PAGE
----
This miniature portrait is unsigned but has been attributed to Richard Morrell Staigg (1817-1881) who worked in Boston and New York.
Staigg was a successful artist who in the 1870 census, could still describe his occupation as "Portrait Painter" despite the competition from photography and disclose assets of $6500. However, he had switched to large oil portraits and landscapes around 1860. He again described himself as portrait painter in the 1880 census and the family still had two servants at that time.
The miniature is very unusual in that it is painted on a sheet of fine paper glued to a very thin wooden board, only about two millimetres thick.
In the whole of this collection there are only two other miniatures painted on such a base. They are a pair by a French artist. In all three instances, the grain of the fine paper when glued to board and painted in oils, almost gives the impression of very fine canvas.
The reverse of the miniature has a short inscription, which unfortunately does not give the name of the artist or the sitter. It reads "Painted Dec'br 1845". However, even a date is valuable information as it assists in two ways. Firstly, it gives a date to specific clothes styles which can be used to date other miniatures. Secondly, as in this case it assists with an attribution, in that a date narrows down possible attributions to artists who were working in a given place at a particular point in time.
The reasons for attributing this portrait to Staigg are similar to those for attributing another miniature to him, which was acquired earlier this year, see Staigg, Richard Morrell - portrait of Colonel Will... A close up of that miniature is shown here for comparison. The way of painting the hair is the same, as are the colours used for the facial features, the different tones being a result of one being painted on ivory and the other on board. There are other similarities, e.g. both portraits also have a tiny touch of bright white on the tips of the collars.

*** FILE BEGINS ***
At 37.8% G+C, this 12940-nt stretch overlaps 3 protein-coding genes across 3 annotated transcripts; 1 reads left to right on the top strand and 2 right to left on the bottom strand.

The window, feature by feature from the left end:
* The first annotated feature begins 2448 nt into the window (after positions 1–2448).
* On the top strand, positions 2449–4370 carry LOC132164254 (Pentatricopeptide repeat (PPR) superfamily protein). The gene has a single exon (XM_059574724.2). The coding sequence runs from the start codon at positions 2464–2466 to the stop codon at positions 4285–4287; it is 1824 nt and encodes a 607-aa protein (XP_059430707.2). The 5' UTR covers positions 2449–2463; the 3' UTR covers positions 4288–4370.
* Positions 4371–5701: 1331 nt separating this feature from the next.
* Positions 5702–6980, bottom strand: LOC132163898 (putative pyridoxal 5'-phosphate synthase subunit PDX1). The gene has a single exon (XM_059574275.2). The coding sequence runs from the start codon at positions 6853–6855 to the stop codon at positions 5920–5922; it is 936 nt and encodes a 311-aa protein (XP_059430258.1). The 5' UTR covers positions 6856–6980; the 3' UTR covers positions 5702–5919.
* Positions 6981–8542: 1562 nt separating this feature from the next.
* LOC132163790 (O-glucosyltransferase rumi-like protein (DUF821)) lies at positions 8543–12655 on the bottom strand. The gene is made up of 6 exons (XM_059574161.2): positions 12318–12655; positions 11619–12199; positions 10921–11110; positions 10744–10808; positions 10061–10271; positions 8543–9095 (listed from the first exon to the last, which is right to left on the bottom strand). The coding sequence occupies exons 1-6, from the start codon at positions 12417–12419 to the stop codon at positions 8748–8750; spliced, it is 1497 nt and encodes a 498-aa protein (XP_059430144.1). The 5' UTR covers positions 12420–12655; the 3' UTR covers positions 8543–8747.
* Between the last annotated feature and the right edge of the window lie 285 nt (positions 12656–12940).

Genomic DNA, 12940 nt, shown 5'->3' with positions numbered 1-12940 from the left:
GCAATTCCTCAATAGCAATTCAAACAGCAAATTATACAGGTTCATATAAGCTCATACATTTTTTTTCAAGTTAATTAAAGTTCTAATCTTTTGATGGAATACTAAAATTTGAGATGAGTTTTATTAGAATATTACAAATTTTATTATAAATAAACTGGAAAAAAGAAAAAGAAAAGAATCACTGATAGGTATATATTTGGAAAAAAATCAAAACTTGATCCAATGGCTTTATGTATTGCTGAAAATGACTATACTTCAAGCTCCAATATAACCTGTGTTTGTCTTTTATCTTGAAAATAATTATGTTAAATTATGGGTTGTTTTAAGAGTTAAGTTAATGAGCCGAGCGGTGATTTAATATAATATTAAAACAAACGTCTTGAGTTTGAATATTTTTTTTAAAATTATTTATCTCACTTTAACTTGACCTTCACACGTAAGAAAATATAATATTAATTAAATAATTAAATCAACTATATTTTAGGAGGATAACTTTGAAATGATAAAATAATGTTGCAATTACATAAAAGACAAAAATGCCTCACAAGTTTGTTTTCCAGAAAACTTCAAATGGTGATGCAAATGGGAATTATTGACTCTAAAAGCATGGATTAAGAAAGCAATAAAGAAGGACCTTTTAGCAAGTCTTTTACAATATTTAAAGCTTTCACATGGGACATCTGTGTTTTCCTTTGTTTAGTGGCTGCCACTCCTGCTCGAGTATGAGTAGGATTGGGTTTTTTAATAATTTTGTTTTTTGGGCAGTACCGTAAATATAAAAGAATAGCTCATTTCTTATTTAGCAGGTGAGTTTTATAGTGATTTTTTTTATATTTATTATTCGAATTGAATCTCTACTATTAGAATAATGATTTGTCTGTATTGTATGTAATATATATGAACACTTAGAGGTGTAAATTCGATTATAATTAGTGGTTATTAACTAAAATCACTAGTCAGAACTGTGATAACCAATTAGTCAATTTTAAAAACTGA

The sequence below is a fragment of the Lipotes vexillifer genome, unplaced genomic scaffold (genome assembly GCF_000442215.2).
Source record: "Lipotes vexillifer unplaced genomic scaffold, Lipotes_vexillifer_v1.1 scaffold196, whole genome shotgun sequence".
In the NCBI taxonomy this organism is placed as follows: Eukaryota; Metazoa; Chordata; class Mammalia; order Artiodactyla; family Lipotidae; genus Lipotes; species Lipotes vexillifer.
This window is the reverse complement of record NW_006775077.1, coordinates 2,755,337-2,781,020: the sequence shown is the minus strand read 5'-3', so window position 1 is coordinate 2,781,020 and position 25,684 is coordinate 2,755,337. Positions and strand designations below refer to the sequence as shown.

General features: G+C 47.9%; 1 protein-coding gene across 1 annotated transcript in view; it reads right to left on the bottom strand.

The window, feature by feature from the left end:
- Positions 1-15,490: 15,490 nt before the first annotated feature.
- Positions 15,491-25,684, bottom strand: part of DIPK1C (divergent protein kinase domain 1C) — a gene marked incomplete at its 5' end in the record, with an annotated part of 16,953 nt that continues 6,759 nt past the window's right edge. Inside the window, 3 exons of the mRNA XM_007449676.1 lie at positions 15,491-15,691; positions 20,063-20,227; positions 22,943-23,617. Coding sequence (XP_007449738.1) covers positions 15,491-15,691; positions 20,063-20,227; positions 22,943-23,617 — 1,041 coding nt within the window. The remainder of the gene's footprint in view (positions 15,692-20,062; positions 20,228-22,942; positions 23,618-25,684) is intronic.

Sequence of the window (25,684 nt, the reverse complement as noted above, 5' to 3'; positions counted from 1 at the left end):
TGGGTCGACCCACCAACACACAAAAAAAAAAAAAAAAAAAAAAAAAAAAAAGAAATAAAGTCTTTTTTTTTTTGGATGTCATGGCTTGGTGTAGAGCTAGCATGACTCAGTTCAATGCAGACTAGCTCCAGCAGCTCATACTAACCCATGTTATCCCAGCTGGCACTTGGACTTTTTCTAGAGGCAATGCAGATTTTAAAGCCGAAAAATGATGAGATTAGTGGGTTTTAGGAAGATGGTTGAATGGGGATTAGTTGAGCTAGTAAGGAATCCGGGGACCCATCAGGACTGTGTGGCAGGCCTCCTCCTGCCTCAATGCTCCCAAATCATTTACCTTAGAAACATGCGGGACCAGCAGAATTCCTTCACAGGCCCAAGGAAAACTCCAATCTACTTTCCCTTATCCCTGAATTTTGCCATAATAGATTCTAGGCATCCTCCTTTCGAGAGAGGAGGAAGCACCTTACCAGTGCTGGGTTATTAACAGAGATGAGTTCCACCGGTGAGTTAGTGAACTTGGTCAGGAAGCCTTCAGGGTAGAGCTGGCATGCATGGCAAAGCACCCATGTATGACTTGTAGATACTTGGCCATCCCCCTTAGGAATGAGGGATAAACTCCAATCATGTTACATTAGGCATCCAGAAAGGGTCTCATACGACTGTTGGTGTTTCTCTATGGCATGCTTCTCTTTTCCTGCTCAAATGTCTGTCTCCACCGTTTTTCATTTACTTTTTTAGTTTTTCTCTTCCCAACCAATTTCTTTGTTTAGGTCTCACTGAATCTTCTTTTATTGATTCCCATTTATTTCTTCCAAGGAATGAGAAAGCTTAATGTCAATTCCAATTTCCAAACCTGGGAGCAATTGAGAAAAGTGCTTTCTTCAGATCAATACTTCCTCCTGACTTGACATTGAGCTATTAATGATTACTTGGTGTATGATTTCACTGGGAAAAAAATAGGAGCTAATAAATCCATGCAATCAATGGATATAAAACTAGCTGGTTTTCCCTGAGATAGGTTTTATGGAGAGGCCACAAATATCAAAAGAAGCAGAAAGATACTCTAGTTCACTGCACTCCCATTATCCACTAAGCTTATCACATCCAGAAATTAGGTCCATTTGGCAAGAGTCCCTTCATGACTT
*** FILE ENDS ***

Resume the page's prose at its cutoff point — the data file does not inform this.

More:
Other reasons for the attribution, include the following comment by Johnson; "Staigg's mature palette is a medley of luminous pastel hues for the flesh and rich, deep tones in the clothing and background. His miniatures have the richness of small oil paintings."
That is very much the case with this miniature, which is actually only 100 mm x 80 mm, but looks from the image here, as if it could easily be 100 cm x 80 cm (40 in x 32 in).
Johnson further comments; "Miniatures (by Staigg) from the late 1830's to the mid-forties are rectangular and are signed on the backing paper; later works are larger and oval in shape".
In addition this new miniature was acquired from Feeding Hills, Massachusetts, which is less than 100 miles from Boston, where Staigg was working between 1841-1852, and 1845 is right in the middle of this period.
The reasons for the miniature being on board are uncertain, but there are several possible factors. The date of 1845 was a time when strong competition was felt from photography, which was introduced in 1840. Thus Staigg may have been experimenting with lower cost materials at about the same time as he switched from a rectangular to an oval format. Alternatively, there may have been a shortage of ivory at the time, or it may even be a study for a large oil, as he did also paint large portraits.
The sitter is unknown. 1264